OPM wants to stop Mamma Mia! show; demands equity from its local producer

Organisasyon ng Pilipinong Mang-aawit (OPM) is seeking help from the Bureau of Immigration to collect from local producer Concertus Inc. the required equity clearance of foreign artists in the musical show Mamma Mia! This West End and Broadway show started its run last Tuesday, January 24, at the Cultural Center of the Philippines and is set to end on February 19.


Nakiusap ang Organisasyon ng Pilipinong Mang-aawit (OPM) na ipahinto muna ang musical show na Mamma Mia! hangga’t hindi pa nababayaran ng mga producer nito ang nakatakdang equity.

Ayon sa ulat ng ABS-CBN News, na lumabas noong Miyerkulas, Enero 25, nakiusap ang OPM—sa pamumuno ng mga opisyal nito na sina Ogie Alcasid at Mitch Valdez—sa Bureau of Immigration (BI) para tulungan silang masingil ang halos P1.8 million na equity clearance ng mga foreign artists na kasama sa nasabing musical.

Ang West End at Broadway musical na Mamma Mia! ay nagsimulang ipalabas noong Martes, Enero 24, sa Cultural Center of the Philippines.

Ito ay magtatagal hanggang Pebrero 19. (CLICK HERE to read related article.)

Samantala, ipinaliwanag naman ni BI spokesperson Atty. Tonette Mangrobang na ang Mamma Mia! ay "exempted" sa requirement na ito dahil ito ay isang theater group at nakakuha sila ng endorsement mula sa Asosasyon ng Musikang Pilipino (AMP).

Sinabi rin ni Atty. Mangrobang na nakapagbayad ang Concertus Inc., ang producer ng Mamma Mia!, ng halos P300,000 para sa special working permits ng 57 artists ng stage musical.

Sinubukan ng PEP.ph (Philippine Entertainment Portal) na humingi ng pahayag mula sa Concertus Inc. kaninang tanghali, January 27, sa pamamagitan ng publicity associate nito na si Mindy Ordoñez.

Subalit ayon sa aming nakausap ay wala pa sa kanilang opisina si Ordoñez, ngunit nangako na ipapaalam sa kanya ang aming hiling.

Ang Concertus Inc. din ang producer ng mga nagdaang musical shows tulad ng Cats at The Music of Andrew Lloyd Webber.

PROTECTING LOCAL ARTISTS. Sa kabilang banda, naglabas naman si OPM executive director Elmar Beltran Ingles ng isang paliwanag tungkol sa equity na hinihingi sa mga foreign artist na magpe-perform sa bansa.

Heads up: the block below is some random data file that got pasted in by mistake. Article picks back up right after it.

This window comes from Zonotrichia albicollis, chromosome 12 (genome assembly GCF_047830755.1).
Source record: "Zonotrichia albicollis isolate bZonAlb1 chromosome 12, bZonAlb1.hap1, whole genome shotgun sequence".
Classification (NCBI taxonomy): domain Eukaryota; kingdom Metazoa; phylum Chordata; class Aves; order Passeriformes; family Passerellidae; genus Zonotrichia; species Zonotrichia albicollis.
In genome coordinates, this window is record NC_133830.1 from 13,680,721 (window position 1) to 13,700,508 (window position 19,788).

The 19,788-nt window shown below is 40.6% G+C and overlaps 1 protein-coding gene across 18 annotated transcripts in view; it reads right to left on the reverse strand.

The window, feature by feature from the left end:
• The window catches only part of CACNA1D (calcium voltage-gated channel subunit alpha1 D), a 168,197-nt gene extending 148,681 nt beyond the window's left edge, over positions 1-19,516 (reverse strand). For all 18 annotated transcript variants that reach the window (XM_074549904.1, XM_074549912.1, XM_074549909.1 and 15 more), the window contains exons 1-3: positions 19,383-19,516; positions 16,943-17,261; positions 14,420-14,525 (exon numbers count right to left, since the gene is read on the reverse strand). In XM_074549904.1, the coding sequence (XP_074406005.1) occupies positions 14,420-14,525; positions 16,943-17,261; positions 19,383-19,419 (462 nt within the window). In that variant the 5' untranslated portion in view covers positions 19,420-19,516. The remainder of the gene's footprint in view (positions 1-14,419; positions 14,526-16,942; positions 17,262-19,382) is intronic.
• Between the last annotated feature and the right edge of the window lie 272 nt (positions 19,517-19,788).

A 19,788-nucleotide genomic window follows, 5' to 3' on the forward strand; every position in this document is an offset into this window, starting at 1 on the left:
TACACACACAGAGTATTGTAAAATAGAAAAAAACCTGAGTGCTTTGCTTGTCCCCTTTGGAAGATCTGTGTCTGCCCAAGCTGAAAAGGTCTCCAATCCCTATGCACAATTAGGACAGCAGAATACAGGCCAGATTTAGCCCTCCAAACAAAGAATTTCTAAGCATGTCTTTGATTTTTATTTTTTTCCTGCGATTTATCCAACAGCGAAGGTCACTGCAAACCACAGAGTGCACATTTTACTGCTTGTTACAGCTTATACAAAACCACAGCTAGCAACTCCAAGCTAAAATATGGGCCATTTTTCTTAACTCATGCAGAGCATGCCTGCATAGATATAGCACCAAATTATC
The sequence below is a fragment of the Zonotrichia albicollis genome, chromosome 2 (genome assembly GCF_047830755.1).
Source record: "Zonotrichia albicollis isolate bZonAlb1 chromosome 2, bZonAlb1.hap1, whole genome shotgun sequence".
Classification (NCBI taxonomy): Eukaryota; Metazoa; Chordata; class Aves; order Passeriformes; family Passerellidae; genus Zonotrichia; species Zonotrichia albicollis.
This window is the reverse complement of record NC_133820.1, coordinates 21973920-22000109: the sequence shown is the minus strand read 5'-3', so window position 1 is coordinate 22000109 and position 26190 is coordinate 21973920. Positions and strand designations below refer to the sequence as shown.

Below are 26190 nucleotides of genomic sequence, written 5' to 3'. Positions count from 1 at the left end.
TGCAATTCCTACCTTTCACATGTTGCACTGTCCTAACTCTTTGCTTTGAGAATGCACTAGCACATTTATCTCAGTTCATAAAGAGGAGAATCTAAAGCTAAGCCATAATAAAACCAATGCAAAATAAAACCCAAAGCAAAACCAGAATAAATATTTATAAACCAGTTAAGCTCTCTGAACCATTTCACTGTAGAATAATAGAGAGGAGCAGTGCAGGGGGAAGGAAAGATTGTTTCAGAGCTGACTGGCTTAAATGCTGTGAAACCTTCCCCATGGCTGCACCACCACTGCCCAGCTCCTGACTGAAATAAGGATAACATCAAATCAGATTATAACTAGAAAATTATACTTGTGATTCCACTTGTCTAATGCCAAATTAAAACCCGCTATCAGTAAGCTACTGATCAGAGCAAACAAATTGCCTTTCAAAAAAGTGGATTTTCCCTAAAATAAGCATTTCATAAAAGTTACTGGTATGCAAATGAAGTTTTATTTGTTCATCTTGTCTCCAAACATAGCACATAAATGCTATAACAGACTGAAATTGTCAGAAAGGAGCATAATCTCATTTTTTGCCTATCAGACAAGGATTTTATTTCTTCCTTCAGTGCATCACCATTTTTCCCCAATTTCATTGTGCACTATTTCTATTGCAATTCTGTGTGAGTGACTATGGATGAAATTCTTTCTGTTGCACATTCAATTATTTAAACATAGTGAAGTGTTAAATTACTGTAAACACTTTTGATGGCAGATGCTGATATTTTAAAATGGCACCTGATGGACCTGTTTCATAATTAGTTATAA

Inilathala ni Ingles ang kanyang paliwanag sa kanyang personal Facebook account noong Lunes, Enero 23, at pinamagatang "Why ticket prices are high: The Facts Behind the Equity Issue."

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Ayon kay Ingles, ang tinutukoy na equity ay naaayon sa napagkasunduan ng BI, OPM, at AMP.

Dagdag pa niya, "The Performers’ Equity Rights program has been [enforced] since 1987 upon the initiative of then Immigration Commissioner Miriam Defensor Santiago who dialogued with OPM and the Asosasyon ng Musikong Pilipino (AMP) to engage these artists’s NGOs in policing the entry of foreign performers who do professional work in the Philippines.

"This was seen as a government-private cooperation which also sought to provide assistance to local performers and producers whose livelihood and practice of profession are displaced by the influx of foreign productions."

Ang Facebook note na ito ni Ingles ay bilang tugon sa isinulat ng blogger na si Cecile Zamora-Van Straten.

Kinuwestiyon kasi ng blogger sa post niyang "Why ticket prices are sky high in the Philippines" ang mataas ng singil sa mga banyagang nagsasagawa ng show sa Pilipinas.

Ani Cecile, "Ever wonder why Filipinos pay so much money [for] foreign acts in concerts in Manila, even though we sometimes have to stand in the rain in some reclaimed area/parking lot in a god-forsaken place? OPM, that’s why. OPM apparently demands a very high fee from any foreign act performing in Manila."

Ito naman ang naging tugon ni Ingles: "The Philippines is not the only country that levies Equity dues to foreign performers. We only have to look back and recall how Ms. Lea Salonga was subjected to very strict equity rules by both West End and Broadway Equity unions. France and Australia also levy a certain "displacement fee" that supports local artists affected by visiting ones.

"OPM is NOT against foreign artists performing in the Philippines. We have long recognized that the world is increasingly becoming borderless and highly-globalized which augurs well for cultural exchanges between people of all nations. BUT WE RESERVE THE RIGHT TO PROTECT OUR OWN ARTISTS AND PRODUCERS by levelling the playing field through policy reviews and actual government support."

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